Samoa endorses Pacific Force

By Ivamere Nataro 23 May 2018, 12:00AM

The Samoa Rugby Union (S.R.U.) has endorsed the proposal of having a combined Pacific Islands rugby team enter Super Rugby. 

S.R.U.’s Chief Executive Officer, Faleomavaega Vincent Fepuleai, revealed this to the Samoa Observer during an interview on Monday. 

Faleomavaega’s comments follow a recent report by Newshub of a potential Pacific Islands team – Pacific Force - comprising players from Samoa, Tonga and Fiji to enter Super Rugby in two years’ time. 

“S.R.U. has endorsed the recommendations being brought forward and we are also treading very carefully around that as well because this was done before,” he said. 

Faleomavaega said the concept of having a combined team is not new. “Only this time, the New Zealand Government approached S.R.U., Tonga Rugby Union and Fiji Rugby Union in June last year for a meeting in Auckland." 

“They were supportive of the idea. The New Zealand Government was looking into a way of how they can support the Pacific rugby teams and the concept of having a Pacific rugby team in the Super Rugby competition, which is under S.A.N.Z.A.R. (South Africa, Australia, New Zealand and Argentina).” 

“The proposal was put to us whether we were keen on exploring the opportunity of a study to see whether a Pacific team would work, so the three rugby unions gave their endorsements to the project and that project was funded by the N.Z. Rugby Union to look at how that could be done.” 

Faleomavaega highlighted whether the proposal will go through depends on S.A.N.Z.A.R’s decision to open the competition. 

He mentioned when the study was being carried out at the time, S.A.N.Z.A.R. had agreed to reduce the number of teams from 18 to 15.

“So it’s just a submission for S.A.N.Z.A.R. when it reopens up again in 2021. 

“The window of opportunities S.A.N.Z.A.R. will look at again will be after the next four year cycle, in 2021 when the opportunity will come up again for review after the current format that’s on at the moment – Super 15.” 

Faleomavaega explained: “So the study has been completed, the rugby unions have received a copy of that report. The recommendations in that report have been endorsed by the S.R.U. to support the concept, but it hasn’t gone into any details on how that will be funded.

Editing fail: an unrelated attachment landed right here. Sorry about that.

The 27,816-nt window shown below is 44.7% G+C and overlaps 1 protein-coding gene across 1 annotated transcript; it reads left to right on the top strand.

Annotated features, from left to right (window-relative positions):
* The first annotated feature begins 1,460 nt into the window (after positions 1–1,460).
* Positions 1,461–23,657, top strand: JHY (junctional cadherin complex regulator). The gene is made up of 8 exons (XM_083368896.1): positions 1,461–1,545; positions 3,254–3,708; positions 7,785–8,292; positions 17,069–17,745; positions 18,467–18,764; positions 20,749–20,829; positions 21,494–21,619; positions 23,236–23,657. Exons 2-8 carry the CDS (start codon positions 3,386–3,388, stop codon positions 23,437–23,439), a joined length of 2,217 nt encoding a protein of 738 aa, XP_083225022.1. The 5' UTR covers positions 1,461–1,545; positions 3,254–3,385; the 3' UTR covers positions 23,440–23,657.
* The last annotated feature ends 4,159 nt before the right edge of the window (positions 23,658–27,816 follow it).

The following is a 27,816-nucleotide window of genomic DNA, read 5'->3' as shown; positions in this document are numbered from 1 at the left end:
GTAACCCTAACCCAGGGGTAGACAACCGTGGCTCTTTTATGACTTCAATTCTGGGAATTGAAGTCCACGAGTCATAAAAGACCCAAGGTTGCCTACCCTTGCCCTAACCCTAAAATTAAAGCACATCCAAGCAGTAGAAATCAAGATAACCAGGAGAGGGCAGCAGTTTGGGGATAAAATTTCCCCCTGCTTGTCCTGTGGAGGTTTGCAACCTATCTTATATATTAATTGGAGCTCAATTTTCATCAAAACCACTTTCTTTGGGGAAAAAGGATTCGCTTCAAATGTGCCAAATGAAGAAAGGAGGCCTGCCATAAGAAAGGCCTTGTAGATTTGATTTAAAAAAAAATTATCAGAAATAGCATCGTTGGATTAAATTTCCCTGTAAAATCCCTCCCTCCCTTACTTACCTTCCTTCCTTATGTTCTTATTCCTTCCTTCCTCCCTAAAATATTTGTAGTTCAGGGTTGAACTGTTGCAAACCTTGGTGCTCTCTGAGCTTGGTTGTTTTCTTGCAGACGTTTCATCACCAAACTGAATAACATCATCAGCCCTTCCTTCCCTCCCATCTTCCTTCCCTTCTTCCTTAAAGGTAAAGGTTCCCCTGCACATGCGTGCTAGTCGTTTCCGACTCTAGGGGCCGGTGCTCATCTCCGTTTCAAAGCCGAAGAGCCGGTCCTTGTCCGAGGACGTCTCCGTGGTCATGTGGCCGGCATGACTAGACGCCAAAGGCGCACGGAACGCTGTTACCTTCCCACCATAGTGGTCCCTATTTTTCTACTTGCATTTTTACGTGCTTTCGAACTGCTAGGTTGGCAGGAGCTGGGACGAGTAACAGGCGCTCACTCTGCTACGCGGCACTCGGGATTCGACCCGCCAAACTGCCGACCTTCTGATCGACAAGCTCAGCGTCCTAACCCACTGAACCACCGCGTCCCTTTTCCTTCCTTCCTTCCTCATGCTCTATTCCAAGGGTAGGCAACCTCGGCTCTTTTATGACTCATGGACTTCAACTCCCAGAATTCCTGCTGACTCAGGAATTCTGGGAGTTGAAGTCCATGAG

“It’s is definitely the team will be funded by a private sector investor, along the same concept of the other Super 15 teams in the competition. 

“So that is where we are at the moment, if it does come up, it’ll probably be a separate entity altogether, it won’t be run by the three unions. It’ll be a separate entity set up to whoever the investors would be to run the Pacific Islands team.” 

He said S.R.U. would be ecstatic if an opportunity opens because while it will be great for the Samoan players, it would also be good for the competition to have flair of Pacific rugby showcased in an international competition. 

“I think because if you see, all our players are playing in European competition and I think as far as we’re concerned, the Super 15 competition is a great way for our players - Samoa, Tonga and Fiji - to be involved in. I think it is a great stepping stone for Samoan players to be involved in that.”

Faleomavaega said the only challenge to such move is finance. He said there are a few overseas individuals who have indicated their will to support the move for a combined Pacific Islands team. 

“I think there are challenges like any other union in the Pacific in terms of finance, but our relationship with our member unions in Tonga and Fiji is very strong. 

“I think we work closely together along areas of development with world rugby, in the current competition that we have, the tri nations, we work well with them and I think the opportunity into an elite competition like the Super 15 will go a long way for our players. 

“I think we recognize that we need to work together to be able to fuel a strong team that reflects a flair our Pacific Island rugby. Also I think we need to work together on the financial side to have a sustainable team join that concept because it involves a lot of money and also I think to sustain a strong team, we need to pull our resources collectively, in terms of player resource, but we recognize that it is a huge undertaking.” 

Faleomavaega is adamant if the formation of a combined team is approved, the three island nations would have a huge product to offer to the competition. 

“The team would be open to anybody who wants to play, but then again the choice comes down to what can be offered. As we know, a lot of our players go to Europe or Japan because of the money they are offered to play the game, but in terms of what’s on offer it would probably not be the same with what players are offered in their overseas clubs.” 

An early reported stated under the plan, the team would be based in Suva, Fiji because it is the biggest country. It would also play some home games in Samoa, T0 onga, Auckland and Sydney. The team would be set up as independent franchise and enter the competition in 2021. 

By Ivamere Nataro 23 May 2018, 12:00AM

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